LGBT Politics in Latin America and the Caribbean: Why Now and What Next?

LGBT pride march Wikimedia Commons

“The region came out in the 2000s,” said Javier Corrales, a professor of political science at Amherst College who spoke on lesbian, gay, bisexual, and transgender (LBGT) politics in Latin America at a first of a kind discussion on October 20 at the Inter-American Dialogue. “Every country in the region had at least one advancement in LGBT rights,” he added.

Corrales, who recently co-authored The Politics of Sexuality in Latin America: a Reader on Lesbian, Gay, Bisexual and Transgender Rights, said that half of all major cities in Latin America have at least one public LGBT organization per million inhabitants and some, including Montevideo which boasts 25, have far more. His research revealed no apparent correlation between how “gay friendly” a city is and its income level—a somewhat counterintuitive revelation that surprised many audience members.

Still, progress is uneven, he said. The Ecuadorian constitution is a case in point.

Enacted in 2008, the Ecuadorian constitution includes a non-discrimination clause on the basis of gender, sexual identity and HIV status. The same document explicitly proscribes unions between same-sex couples by clearly defining marriage as a right between a man and woman.

Other political obstacles are more deep-rooted. “The closet remains a very comfortable place,” Corrales said. He added that this is especially the case for elites. Tolerance for closeted elites is fueled by a dearth of politicians who are openly gay (or lesbian, transsexual or bisexual). By comparison, many more US and Canadian politicians are “out,” which creates a culture of acceptance. In Latin America, homophobia starts at home and is more pronounced among older generations. At the same time, a large percentage of youth in their 20s live at home making it unlikely that they will be open about their sexual identities.

Universities, typically a reprieve for LGBT students in the United States, are rated among the most hostile and intolerant environments for non-heterosexual students.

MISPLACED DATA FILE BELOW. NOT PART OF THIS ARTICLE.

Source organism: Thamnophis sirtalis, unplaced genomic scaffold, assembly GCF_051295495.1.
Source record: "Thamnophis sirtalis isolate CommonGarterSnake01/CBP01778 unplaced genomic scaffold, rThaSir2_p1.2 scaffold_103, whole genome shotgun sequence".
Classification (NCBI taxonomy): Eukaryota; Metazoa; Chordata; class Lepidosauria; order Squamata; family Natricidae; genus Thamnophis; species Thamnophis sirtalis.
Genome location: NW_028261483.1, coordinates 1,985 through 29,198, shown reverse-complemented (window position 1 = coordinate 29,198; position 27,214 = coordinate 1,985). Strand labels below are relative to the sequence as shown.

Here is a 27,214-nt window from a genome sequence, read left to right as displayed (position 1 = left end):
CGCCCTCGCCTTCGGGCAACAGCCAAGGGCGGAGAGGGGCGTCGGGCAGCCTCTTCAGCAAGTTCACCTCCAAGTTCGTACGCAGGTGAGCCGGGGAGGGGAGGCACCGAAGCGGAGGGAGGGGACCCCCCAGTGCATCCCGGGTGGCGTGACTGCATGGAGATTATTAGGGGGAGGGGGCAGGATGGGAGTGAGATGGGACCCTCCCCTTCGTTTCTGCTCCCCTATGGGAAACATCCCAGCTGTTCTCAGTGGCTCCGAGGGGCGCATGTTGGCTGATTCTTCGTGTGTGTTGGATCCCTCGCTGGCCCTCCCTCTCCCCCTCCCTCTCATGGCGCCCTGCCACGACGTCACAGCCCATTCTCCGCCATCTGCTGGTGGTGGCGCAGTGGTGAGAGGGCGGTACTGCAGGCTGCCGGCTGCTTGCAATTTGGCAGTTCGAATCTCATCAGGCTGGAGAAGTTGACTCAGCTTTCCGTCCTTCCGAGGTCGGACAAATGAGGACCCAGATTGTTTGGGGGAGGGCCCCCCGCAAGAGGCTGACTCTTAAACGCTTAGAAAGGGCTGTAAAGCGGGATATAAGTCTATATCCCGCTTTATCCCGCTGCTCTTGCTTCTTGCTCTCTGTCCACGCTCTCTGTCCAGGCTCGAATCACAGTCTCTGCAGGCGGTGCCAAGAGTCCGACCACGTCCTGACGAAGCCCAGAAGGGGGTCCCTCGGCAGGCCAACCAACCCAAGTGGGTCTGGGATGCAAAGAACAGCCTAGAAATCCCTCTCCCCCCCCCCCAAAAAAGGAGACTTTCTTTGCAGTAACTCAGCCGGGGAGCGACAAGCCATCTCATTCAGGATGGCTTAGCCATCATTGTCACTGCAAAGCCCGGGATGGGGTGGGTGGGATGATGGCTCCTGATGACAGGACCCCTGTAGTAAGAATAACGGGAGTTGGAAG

Commentator Macarena Sáez, of American University, pointed out that the language in the Ecuadorian constitution does not preclude the possibility of civil unions between same-sex couples. Ecuador, she elaborated, could ride on Colombia’s coattails and provide a legal, non-ecclesiastic avenue for same sex marriage. “Maybe the institution of marriage is waning,” she added.

More optimistic than Corrales, Sáez reflected that in the 1990s, Latin America was still struggling with basic freedoms. “The fact that we’re even talking about this means that Latin America finally has space for these issues,” she said. But according to Joseph Palacios, a sociologist at Georgetown University, the LGBT movement in Latin America is stymied by the Catholic and Evangelical churches that have become “strange bedfellows” in their public condemnation of same-sex marriage, and simultaneous efforts to promote the image of the nuclear family within the public imagination.

During the question and answer section, participants—among them members of several governments, including the US and Canada—asked what set Argentina apart when it legalized same-sex marriage in July of this year. Corrales pointed to low levels of church attendance as one obvious explanation, but added that Argentina’s transnational legal system is unique. Human rights law in Argentina was largely imported, and this has resulted in a progressive legal code more conducive to the passage of gay marriage.

Asked about the prospects of gay-marriage becoming legal in other parts of the region, including the United States, Corrales responded that the forecast is dim unless elected leaders recognize that LGBT rights should not be settled through the electoral process. “You should not settle minority questions through the majority electorate,” he concluded, paraphrasing the prophetic words of James Madison.